It is one of Scotland’s oldest grounds and has been the scene of many a hard-fought battle in front of a passionate support.

Now, Tynecastle Park, home of Hearts, will, for one night, take on the glamour of the Hollywood Bowl in California, for the opening event of this year’s Edinburgh International Festival.

On August 2 the stadium will provide the stage for the Los Angeles Philharmonic to open the festival with a free performance of music from the world of movies, including works from the “Golden Age” of Hollywood and Star Wars composer John Williams.

The 15,000 audience at the event will also hear music from the Harry Potter films and ET in a concert conducted by its celebrated artistic director, Gustavo Dudamel.
Previous free opening events, instigated by festival director Fergus Linehan, have featured music and light shows, with two outside the Usher Hall.

REVEALED: The 2019 Edinburgh International programme

The 2019 event, sponsored by Aberdeen Standard Investments, will be free but ticketed, with tickets available from July 1. In a nod to more family audiences, it will start at 7pm and last an hour-and-a-half with no intervals.

The Hollywood Bowl in California, an amphitheatre in the Hollywood 
Hills, is the summer home of the LA Philharmonic.

Fergus Linehan, director of the EIF, said: “Firstly, it connects the very public celebration with the core of what the festival does, which is the greatest musicians in the world. And, secondly, I was really interested to do something with a football club.

“I think there is a parallel between people who go to the arts, or performances and football fans. You see something that mildly disappointing [at the theatre] 
and you think ‘why do they keep going back?’ and you also think ‘why 
do they keep going back to the football when it’s a nil-all draw on a wet 
Tuesday night?’

“It’s because it’s a commitment to something. 

“There is a certain type of person who goes to see their local football team, or sings in a band – they go out: they have a need to be socially engaged.”

The festival, will see a return to Leith Theatre for a series of contemporary music concerts, including Teenage Fanclub, Neneh Cherry and Jarvis Cocker.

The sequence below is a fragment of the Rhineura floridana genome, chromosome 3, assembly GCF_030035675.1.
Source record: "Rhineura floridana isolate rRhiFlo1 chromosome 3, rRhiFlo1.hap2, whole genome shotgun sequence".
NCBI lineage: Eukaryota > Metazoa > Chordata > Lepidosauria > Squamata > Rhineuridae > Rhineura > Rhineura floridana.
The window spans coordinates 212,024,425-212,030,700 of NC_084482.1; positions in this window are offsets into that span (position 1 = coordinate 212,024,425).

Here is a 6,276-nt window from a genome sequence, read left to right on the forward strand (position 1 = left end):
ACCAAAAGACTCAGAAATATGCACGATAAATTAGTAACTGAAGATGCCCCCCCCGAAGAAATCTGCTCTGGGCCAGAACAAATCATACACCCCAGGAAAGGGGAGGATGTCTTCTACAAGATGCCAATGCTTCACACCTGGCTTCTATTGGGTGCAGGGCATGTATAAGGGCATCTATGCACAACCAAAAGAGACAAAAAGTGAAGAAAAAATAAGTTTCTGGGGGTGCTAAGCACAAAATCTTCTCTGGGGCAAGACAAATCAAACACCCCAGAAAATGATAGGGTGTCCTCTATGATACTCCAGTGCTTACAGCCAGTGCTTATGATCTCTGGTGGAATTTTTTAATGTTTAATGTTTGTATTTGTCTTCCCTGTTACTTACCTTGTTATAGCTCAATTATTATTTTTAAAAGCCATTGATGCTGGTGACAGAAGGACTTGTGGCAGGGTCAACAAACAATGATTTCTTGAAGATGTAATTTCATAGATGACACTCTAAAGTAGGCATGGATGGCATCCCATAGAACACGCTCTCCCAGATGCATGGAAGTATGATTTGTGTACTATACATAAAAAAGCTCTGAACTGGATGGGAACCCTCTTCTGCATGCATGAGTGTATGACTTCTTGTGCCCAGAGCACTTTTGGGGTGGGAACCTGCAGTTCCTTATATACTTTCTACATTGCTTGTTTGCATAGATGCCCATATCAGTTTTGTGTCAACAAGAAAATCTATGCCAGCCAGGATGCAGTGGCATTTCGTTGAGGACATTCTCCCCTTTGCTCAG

There will also be a new strand of theatre and dance addressing modern concerns called You Are Here involving the appearance of all of Scotland’s national performing arts companies, including  Rite Of Spring by Peacock Contemporary Dance Company and Yang Liping.

There will also be  shows by Sir Ian McKellen and Stephen Fry, as well as 
a celebration of the 60th birthday of composer Sir James MacMillan.
Sir James’s birthday will be marked by a series of five concerts, and will culminate in the world premiere of his new Fifth Symphony.

READ MORE: The highlights of this year's EIF are revealed

Lars Von Trier’s movie, Breaking The Waves, will be reborn on stage as an opera in three acts by Missy Mazzoli, performed by Scottish Opera.

Sir Ian will be celebrating his 80th birthday at the Assembly Hall,where he will be performing extracts from his various roles: he will be at the same venue as his first EIF appearance 50 years ago.  

The capital will also welcome Stephen Fry performing Mythos: A Trilogy, based on his best-selling book, as well as two Berlin opera houses in Komische Oper Berlin and Deutsche Oper Berlin.

Scottish Ballet will have the world premiere of its production of The Crucible at the Edinburgh Playhouse, coming in the company’s 50th anniversary season, while Glasgow actor James McArdle will star in Peter Gynt at the Festival Theatre. 

The festival was formed in 1947 in the aftermath of the devastation of the Second World War and Mr Linehan said this year’s programme could provide some respite from the Brexit crisis and other divisive issues at home and abroad.

He said the festival is framed “against a backdrop of division and confusion” and said he hoped the festival offers “a refreshing dose of generosity, inclusiveness and optimism”.

The festival, he said, was not immune to the influence of the Brexit uncertainty, although programming has begun for 2020.

Linehan added: “Brexit has created this situation where every can is being kicked down the road. It has created an absence of broader thinking, and it makes it difficult to think: ‘Where should we be, where should we go?’ It has created a sort of jumpy short-termism.”

He added: “Brexit has created this situation where every can is being kicked down the road. It has created an absence of broader thinking.

“We can programme for next year, but there is this thing hanging over us, 
that we all know that if things got horribly chaotic [in the event of a no deal], then all bets are off, because there will be other priorities. I would say some sort of common sense will kick in....but as far as its effects, its the same old story: we don’t know, we have to see what happens next.

“It’s created an urgency around the whole question of: ‘where do we sit in the world?’ Which the Festivals are quite good at looking at, and also the idea of a little bit of relief for everyone at the moment.”